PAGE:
Normandy (Part 2)

We spent this weekend in north-eastern Normandy. We took a bus there and back, which was a nice way to see the countryside. We also got to experience long-weekend traffic madness, and truck stop coffee. Both are largely unchanged from back home.

This area reminds me a lot of Southern Ontario in the autumn, with huge expanses of leafy trees, all painted different shades of green, gold, purple and red. There are more cows here though, and decidedly less snow.

So much of France seems to be geographically similar to the eastern side of the Canadian shield. It’s not quite as flat as Saskatchewan, but close. The scenery goes on, and on, only broken up by deciduous trees, farmland or giant metal towers, depending upon what parts of the country you are in. The flatness of the countryside extends all the way into the ocean at Houlgate. In the morning when the tide is low, you can walk straight out into the ocean for about a kilometer, along seashell covered sandy beaches. There’s almost no slope to the land at all, so when the tide rises, it doesn’t come in high, like it does back home, it comes in long.


This shows the tide about halfway in. Two hours earlier, the land went for twice as long, and by dusk there wouldn’t be much left here but the cold, cold water of the Atlantic.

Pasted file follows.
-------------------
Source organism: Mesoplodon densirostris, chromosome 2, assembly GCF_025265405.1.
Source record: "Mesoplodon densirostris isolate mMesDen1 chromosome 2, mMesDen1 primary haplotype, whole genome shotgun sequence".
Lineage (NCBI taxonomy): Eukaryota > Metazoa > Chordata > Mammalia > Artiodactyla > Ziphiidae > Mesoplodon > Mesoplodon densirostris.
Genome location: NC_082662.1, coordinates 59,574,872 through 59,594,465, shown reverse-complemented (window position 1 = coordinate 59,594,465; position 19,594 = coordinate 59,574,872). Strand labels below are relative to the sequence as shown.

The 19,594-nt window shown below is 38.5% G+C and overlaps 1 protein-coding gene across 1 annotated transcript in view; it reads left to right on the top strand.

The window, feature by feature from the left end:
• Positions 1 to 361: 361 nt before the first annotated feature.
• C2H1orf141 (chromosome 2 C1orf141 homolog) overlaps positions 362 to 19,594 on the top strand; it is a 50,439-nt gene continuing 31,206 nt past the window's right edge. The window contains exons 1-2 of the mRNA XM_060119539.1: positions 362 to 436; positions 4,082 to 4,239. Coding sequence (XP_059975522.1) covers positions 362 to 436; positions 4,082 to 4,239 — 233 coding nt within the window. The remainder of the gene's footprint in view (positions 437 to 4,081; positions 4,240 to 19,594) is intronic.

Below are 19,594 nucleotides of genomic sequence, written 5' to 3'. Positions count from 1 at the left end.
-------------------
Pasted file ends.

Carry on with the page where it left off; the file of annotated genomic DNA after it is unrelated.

It was a quick trip out an back, and we didn’t get an opportunity to see much war history. We found out after we got here that the storming happened a little further west of where we were. Houlgate isn’t much of a historical center at all actually. Since the railway came in 1860, it’s role has been pretty much restricted to cottage country. Nearly every house you see in the village can be described as a cottage (or villa) by the sea.


We are pretty sure that this is the most perfect house for haunting that we’ve ever seen. Perfect for Salty Jean-Claude, the ghost of a lonely fisherman.

The one tourist attraction we did find was a Minigolf course in the city center. Everything here was the same as back home, except for hole 9. This is the hole
I always wanted when I was ten. Basically, there is a step on one end, a batting cage at the other, and nothing in between but grass. You just have to wind up and hit the ball as hard as you can towards the other side. Sarah nailed the opening in her first try.

With our shoes full of sand, and our bellies full of cider, we are heading back to Paris again to meet up with Nick. His ship will be pulling into “Paris” tomorrow, which will be a great opportunity to show him the sites. You can tell he comes from the same genetic stock as his sister. When we asked him what Parisian thing he’d most like to do: drink champagne under the eiffel tower, see the art at the louvre, or eat snails and ground beef, he opted instead for the most magical kingdom of all: Eurodisney.

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